Lawsuit alleges gay man was fired for assigning intern to Barney Frank
January 16 2004 1:00 AM ET
A gay man who says he was fired for attempting to place an intern in Rep. Barney Frank's Washington office has sued the country's largest academic internship program for sexual orientation discrimination.
David Halpern, a former program supervisor at the Washington Center for Internships and Academic Seminars, claims he was fired for objecting when his boss refused to place an intern from a conservative Christian college who was interested in gay rights in the office of openly gay Massachusetts congressman Barney Frank.
According to the suit, Halpern received an internship application last fall from a student at Calvin College in Grand Rapids, Mich., who listed an interest in gay rights. Halpern sent the application to Frank's office, but an adviser at the college told the student that he did not want him interning in a "homosexual environment." Halpern's supervisor directed him to assign the student to work elsewhere, apparently based on the faculty adviser's orders. Halpern protested and was fired the next day. "He was told that he was let go due to staffing reductions, but Mr. Halpern believes that there is no evidence to show that any other employee was terminated at that time, and in fact it appears that new employees were subsequently added," said S. Micah Salb, Halpern's attorney.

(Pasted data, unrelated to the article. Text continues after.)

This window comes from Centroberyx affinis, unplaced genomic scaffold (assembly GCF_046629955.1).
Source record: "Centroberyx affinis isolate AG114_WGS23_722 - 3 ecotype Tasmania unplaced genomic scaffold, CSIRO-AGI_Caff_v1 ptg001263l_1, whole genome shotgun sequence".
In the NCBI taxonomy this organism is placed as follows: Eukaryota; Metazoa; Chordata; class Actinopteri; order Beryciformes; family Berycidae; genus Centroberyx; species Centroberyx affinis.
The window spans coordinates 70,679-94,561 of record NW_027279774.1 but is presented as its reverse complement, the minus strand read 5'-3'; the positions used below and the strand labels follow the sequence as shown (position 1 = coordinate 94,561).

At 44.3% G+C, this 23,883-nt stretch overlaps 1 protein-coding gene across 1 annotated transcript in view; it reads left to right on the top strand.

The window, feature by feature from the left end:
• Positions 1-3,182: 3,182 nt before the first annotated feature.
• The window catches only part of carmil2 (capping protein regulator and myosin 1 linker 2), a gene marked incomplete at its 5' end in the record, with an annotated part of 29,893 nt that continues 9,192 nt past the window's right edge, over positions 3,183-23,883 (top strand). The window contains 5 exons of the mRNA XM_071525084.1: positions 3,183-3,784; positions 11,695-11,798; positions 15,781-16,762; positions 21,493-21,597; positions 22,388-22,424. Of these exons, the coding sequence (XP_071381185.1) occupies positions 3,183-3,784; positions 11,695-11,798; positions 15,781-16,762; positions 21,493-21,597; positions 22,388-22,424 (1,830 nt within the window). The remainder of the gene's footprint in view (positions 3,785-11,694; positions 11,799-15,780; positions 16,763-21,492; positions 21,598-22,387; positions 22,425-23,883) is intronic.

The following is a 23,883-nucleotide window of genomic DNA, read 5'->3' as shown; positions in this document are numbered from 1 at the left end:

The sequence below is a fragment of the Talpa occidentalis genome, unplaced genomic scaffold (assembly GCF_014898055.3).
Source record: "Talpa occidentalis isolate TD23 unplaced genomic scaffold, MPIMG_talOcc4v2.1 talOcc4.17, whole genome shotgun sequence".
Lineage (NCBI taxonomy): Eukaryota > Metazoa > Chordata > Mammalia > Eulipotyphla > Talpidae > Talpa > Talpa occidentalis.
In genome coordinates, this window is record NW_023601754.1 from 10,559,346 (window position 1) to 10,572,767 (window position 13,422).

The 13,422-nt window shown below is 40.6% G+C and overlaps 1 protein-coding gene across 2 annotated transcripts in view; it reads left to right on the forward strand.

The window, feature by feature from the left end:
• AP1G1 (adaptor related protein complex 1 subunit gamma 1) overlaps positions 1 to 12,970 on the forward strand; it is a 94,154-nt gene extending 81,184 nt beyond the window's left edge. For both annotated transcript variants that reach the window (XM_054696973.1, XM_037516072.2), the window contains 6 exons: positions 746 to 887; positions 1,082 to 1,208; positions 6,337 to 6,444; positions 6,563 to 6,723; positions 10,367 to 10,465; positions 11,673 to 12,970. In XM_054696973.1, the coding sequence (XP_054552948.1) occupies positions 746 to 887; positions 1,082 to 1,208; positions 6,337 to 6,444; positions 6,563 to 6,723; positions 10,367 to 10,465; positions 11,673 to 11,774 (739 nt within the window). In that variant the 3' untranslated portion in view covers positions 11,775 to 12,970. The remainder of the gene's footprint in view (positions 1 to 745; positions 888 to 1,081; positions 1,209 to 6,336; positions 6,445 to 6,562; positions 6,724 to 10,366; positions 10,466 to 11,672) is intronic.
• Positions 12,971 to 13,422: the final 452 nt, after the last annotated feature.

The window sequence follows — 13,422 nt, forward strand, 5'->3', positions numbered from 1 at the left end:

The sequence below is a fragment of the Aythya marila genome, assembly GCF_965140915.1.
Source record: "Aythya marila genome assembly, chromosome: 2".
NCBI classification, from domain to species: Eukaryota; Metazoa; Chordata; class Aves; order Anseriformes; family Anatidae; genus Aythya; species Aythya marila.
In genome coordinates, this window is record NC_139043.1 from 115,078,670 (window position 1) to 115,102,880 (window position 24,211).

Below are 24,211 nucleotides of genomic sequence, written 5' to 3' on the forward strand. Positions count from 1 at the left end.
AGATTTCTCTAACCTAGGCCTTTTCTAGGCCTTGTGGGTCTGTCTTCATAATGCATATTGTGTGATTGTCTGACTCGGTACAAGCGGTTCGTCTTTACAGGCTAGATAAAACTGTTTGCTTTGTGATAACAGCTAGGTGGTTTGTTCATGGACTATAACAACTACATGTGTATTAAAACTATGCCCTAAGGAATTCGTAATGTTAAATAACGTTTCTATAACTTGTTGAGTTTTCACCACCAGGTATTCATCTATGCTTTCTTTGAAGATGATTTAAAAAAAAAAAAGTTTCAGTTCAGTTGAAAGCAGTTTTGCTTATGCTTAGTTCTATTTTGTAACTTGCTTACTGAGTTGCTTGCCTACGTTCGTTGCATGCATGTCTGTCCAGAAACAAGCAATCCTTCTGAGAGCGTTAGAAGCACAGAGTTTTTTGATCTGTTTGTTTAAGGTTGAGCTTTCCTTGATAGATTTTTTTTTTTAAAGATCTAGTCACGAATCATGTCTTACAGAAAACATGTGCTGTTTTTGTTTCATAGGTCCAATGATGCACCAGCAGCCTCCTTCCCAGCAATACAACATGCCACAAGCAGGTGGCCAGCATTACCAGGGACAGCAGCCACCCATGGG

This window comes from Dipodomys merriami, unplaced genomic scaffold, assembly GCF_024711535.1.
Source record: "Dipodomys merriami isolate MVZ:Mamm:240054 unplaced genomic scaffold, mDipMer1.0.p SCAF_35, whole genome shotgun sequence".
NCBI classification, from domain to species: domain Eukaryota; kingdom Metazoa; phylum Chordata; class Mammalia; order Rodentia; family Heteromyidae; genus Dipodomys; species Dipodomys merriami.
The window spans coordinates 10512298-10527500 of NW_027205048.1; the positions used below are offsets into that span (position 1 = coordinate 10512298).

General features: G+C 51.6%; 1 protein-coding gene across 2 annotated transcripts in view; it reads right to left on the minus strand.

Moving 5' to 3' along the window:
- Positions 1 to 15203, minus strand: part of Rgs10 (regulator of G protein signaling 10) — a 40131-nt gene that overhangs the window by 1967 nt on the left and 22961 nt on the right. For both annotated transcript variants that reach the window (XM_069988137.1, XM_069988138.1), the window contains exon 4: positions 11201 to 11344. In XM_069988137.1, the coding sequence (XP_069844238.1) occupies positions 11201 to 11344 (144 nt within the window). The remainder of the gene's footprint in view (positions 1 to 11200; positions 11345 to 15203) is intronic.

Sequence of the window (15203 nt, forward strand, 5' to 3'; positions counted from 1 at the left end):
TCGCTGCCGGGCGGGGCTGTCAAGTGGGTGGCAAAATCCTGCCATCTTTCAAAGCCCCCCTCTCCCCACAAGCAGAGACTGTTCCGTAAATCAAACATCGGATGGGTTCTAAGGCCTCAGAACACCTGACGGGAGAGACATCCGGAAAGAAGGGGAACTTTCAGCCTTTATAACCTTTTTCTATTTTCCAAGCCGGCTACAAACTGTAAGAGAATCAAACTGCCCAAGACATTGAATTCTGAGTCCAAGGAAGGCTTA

Frank demanded an explanation in a letter to William Burke, president of the Washington Center. "The central point of this is unhappiness at the assertion that my office was deemed an unacceptable one for a student who had expressed interest in gay rights," Frank wrote. "My additional concern is that the individual who had recommended the placement lost his job in circumstances that make me fear that his having acknowledged being gay and having been an advocate for placing an intern with me may have played some role in his dismissal."
According to Salb, Halpern had come out to his supervisors about his sexual orientation after receiving reports that a gay intern had felt unwelcome. In order to help future interns feel more comfortable, Halpern asked his supervisors to add a reference about his volunteer work for the gay rights group Human Rights Campaign to staff biographies available to incoming students. Halpern's supervisors allegedly told him they did not want him to become a "poster child" for gay rights.
During his time at the Washington Center, Halpern received very positive reviews, was promoted to permanent status in August 2002, and received a performance-related salary increase shortly before being fired, Salb added.
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